Research suggests that expert understanding is characterized by coherent mental representations featuring a high level of connectedness.
Artificial intelligence (AI) is a trend that is currently leading to controversial discussions.
Data-driven predictive models are increasingly used in education to support students, instructors, and administrators. However, there are concerns about the fairness of the predictions and uses of these algorithmic systems.
The emergence of big data in educational contexts has led to new data-driven approaches to support informed decision making and efforts to improve educational effectiveness.
Artificial intelligence (AI) is becoming increasingly integrated in user-facing technology, but public understanding of these technologies is often limited.
Over the past few years, neural networks have re-emerged as powerful machine-learning models, yielding state-of-the-art results in fields such as image recognition and speech processing.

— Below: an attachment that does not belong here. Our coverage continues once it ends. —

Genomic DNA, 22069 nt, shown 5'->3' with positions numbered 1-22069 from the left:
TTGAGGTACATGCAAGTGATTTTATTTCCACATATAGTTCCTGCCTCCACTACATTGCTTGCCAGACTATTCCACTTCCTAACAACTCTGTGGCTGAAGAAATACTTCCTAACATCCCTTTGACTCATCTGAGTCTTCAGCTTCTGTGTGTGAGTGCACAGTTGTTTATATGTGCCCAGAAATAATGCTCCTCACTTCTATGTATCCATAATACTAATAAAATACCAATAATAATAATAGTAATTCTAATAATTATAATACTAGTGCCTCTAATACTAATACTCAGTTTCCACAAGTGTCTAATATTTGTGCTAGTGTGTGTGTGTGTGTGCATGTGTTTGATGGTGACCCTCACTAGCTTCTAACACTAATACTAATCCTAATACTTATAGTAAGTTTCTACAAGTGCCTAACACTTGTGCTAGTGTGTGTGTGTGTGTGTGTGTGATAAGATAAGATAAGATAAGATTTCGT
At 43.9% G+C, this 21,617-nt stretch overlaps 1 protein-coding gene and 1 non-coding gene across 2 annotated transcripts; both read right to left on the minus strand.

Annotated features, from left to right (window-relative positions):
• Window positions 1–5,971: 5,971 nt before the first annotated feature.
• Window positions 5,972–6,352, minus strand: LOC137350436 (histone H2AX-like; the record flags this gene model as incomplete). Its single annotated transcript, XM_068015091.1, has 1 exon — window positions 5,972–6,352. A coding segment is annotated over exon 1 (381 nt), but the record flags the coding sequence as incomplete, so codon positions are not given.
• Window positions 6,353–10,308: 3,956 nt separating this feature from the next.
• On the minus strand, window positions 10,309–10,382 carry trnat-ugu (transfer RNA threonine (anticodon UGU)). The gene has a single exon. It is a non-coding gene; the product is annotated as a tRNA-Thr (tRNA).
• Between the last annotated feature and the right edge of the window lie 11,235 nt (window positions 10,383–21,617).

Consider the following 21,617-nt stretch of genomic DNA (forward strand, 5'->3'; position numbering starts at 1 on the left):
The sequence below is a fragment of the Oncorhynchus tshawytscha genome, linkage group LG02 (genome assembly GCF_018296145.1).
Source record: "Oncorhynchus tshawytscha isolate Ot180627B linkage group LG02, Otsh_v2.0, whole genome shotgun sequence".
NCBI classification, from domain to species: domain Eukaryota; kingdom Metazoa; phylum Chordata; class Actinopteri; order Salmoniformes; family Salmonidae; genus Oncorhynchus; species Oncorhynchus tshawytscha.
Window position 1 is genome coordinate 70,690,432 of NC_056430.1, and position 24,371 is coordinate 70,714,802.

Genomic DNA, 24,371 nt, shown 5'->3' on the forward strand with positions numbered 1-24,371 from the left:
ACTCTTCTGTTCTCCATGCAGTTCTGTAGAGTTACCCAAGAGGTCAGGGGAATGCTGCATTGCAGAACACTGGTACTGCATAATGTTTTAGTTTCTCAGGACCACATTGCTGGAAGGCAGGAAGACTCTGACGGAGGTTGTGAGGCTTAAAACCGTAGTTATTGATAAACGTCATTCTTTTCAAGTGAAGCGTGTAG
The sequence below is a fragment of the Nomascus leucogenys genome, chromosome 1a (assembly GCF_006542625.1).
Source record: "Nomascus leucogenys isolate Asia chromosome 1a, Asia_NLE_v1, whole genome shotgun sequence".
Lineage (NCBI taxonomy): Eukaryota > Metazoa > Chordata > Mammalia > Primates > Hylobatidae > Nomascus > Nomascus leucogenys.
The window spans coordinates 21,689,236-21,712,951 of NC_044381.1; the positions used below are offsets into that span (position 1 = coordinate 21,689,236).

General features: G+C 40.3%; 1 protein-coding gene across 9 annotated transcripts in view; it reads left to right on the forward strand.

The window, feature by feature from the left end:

In this brief introductory chapter, we present a bird’s-eye view of the conceptual landscape of situated cognition as seen from each of the three angles noted previously: embodiment, embedding, and extension.
Cyberlearning researchers and neuroscientists are beginning to explore new methods to understand connections between classroom practice, neuroscience, and educational neuroscience.
One of the primary challenges of computational thinking as an integrative, cross disciplinary competency is of assessment. In assessing CT, one could consider evaluating a student with regards to 3 dimensions of CT: computational concepts, computational practices, and computational perspectives.
From a learning science perspective, VR ties into long-standing themes around how dynamic representations and visualization can support conceptual learning. It opens new opportunities to consider how affect and cognition are mutually supportive in learning processes. And it raises challenging issues of how groups collaborate in virtual spaces, or how learning moves among virtual and everyday group spaces and contexts.